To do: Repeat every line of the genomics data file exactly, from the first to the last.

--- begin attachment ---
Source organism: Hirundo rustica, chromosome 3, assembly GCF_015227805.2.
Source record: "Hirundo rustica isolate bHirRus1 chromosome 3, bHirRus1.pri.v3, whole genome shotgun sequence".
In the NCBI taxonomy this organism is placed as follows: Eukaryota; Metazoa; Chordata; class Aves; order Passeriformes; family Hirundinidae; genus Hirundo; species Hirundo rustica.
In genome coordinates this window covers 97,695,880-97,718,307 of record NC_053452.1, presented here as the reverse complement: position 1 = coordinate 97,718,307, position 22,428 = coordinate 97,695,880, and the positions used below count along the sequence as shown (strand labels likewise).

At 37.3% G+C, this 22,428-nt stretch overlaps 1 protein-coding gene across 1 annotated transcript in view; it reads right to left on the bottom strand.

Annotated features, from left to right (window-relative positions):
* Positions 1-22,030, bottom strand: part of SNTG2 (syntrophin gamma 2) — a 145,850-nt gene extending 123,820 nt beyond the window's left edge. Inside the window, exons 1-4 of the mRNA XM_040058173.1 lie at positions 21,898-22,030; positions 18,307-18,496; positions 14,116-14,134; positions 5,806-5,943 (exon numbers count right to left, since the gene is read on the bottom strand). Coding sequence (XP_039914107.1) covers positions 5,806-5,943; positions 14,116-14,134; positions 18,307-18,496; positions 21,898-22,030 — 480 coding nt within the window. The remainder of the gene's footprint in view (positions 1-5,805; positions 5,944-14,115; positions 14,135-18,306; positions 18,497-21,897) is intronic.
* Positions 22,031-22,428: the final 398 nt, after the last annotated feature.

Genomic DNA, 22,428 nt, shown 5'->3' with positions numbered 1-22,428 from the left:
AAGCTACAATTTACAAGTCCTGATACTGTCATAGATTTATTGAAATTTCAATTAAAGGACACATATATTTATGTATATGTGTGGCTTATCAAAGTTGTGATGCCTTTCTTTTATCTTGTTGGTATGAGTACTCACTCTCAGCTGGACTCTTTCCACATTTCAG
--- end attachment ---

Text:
Source organism: Hirundo rustica, chromosome 3, assembly GCF_015227805.2.
Source record: "Hirundo rustica isolate bHirRus1 chromosome 3, bHirRus1.pri.v3, whole genome shotgun sequence".
In the NCBI taxonomy this organism is placed as follows: Eukaryota; Metazoa; Chordata; class Aves; order Passeriformes; family Hirundinidae; genus Hirundo; species Hirundo rustica.
In genome coordinates this window covers 97,695,880-97,718,307 of record NC_053452.1, presented here as the reverse complement: position 1 = coordinate 97,718,307, position 22,428 = coordinate 97,695,880, and the positions used below count along the sequence as shown (strand labels likewise).

At 37.3% G+C, this 22,428-nt stretch overlaps 1 protein-coding gene across 1 annotated transcript in view; it reads right to left on the bottom strand.

Annotated features, from left to right (window-relative positions):
* Positions 1-22,030, bottom strand: part of SNTG2 (syntrophin gamma 2) — a 145,850-nt gene extending 123,820 nt beyond the window's left edge. Inside the window, exons 1-4 of the mRNA XM_040058173.1 lie at positions 21,898-22,030; positions 18,307-18,496; positions 14,116-14,134; positions 5,806-5,943 (exon numbers count right to left, since the gene is read on the bottom strand). Coding sequence (XP_039914107.1) covers positions 5,806-5,943; positions 14,116-14,134; positions 18,307-18,496; positions 21,898-22,030 — 480 coding nt within the window. The remainder of the gene's footprint in view (positions 1-5,805; positions 5,944-14,115; positions 14,135-18,306; positions 18,497-21,897) is intronic.
* Positions 22,031-22,428: the final 398 nt, after the last annotated feature.

Genomic DNA, 22,428 nt, shown 5'->3' with positions numbered 1-22,428 from the left:
AAGCTACAATTTACAAGTCCTGATACTGTCATAGATTTATTGAAATTTCAATTAAAGGACACATATATTTATGTATATGTGTGGCTTATCAAAGTTGTGATGCCTTTCTTTTATCTTGTTGGTATGAGTACTCACTCTCAGCTGGACTCTTTCCACATTTCAG